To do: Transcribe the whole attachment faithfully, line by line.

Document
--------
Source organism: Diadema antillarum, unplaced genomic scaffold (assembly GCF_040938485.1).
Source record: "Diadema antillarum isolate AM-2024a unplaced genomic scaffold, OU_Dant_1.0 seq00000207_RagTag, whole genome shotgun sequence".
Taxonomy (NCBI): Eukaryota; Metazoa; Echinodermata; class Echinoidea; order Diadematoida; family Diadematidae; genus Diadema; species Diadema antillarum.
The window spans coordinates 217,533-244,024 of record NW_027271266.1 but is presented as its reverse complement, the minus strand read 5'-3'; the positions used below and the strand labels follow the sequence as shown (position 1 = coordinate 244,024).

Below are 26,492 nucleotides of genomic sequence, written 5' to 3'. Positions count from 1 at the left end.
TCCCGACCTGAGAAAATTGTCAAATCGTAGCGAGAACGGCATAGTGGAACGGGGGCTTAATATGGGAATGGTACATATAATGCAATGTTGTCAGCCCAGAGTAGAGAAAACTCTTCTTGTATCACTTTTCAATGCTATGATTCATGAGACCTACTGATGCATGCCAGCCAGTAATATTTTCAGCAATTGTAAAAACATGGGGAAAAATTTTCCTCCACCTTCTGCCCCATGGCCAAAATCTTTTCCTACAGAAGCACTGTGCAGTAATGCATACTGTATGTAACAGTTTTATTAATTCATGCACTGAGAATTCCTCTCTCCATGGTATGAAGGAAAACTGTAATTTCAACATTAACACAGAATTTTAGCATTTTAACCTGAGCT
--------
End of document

Source organism: Diadema antillarum, unplaced genomic scaffold (assembly GCF_040938485.1).
Source record: "Diadema antillarum isolate AM-2024a unplaced genomic scaffold, OU_Dant_1.0 seq00000207_RagTag, whole genome shotgun sequence".
Taxonomy (NCBI): Eukaryota; Metazoa; Echinodermata; class Echinoidea; order Diadematoida; family Diadematidae; genus Diadema; species Diadema antillarum.
The window spans coordinates 217,533-244,024 of record NW_027271266.1 but is presented as its reverse complement, the minus strand read 5'-3'; the positions used below and the strand labels follow the sequence as shown (position 1 = coordinate 244,024).

Below are 26,492 nucleotides of genomic sequence, written 5' to 3'. Positions count from 1 at the left end.
TCCCGACCTGAGAAAATTGTCAAATCGTAGCGAGAACGGCATAGTGGAACGGGGGCTTAATATGGGAATGGTACATATAATGCAATGTTGTCAGCCCAGAGTAGAGAAAACTCTTCTTGTATCACTTTTCAATGCTATGATTCATGAGACCTACTGATGCATGCCAGCCAGTAATATTTTCAGCAATTGTAAAAACATGGGGAAAAATTTTCCTCCACCTTCTGCCCCATGGCCAAAATCTTTTCCTACAGAAGCACTGTGCAGTAATGCATACTGTATGTAACAGTTTTATTAATTCATGCACTGAGAATTCCTCTCTCCATGGTATGAAGGAAAACTGTAATTTCAACATTAACACAGAATTTTAGCATTTTAACCTGAGCT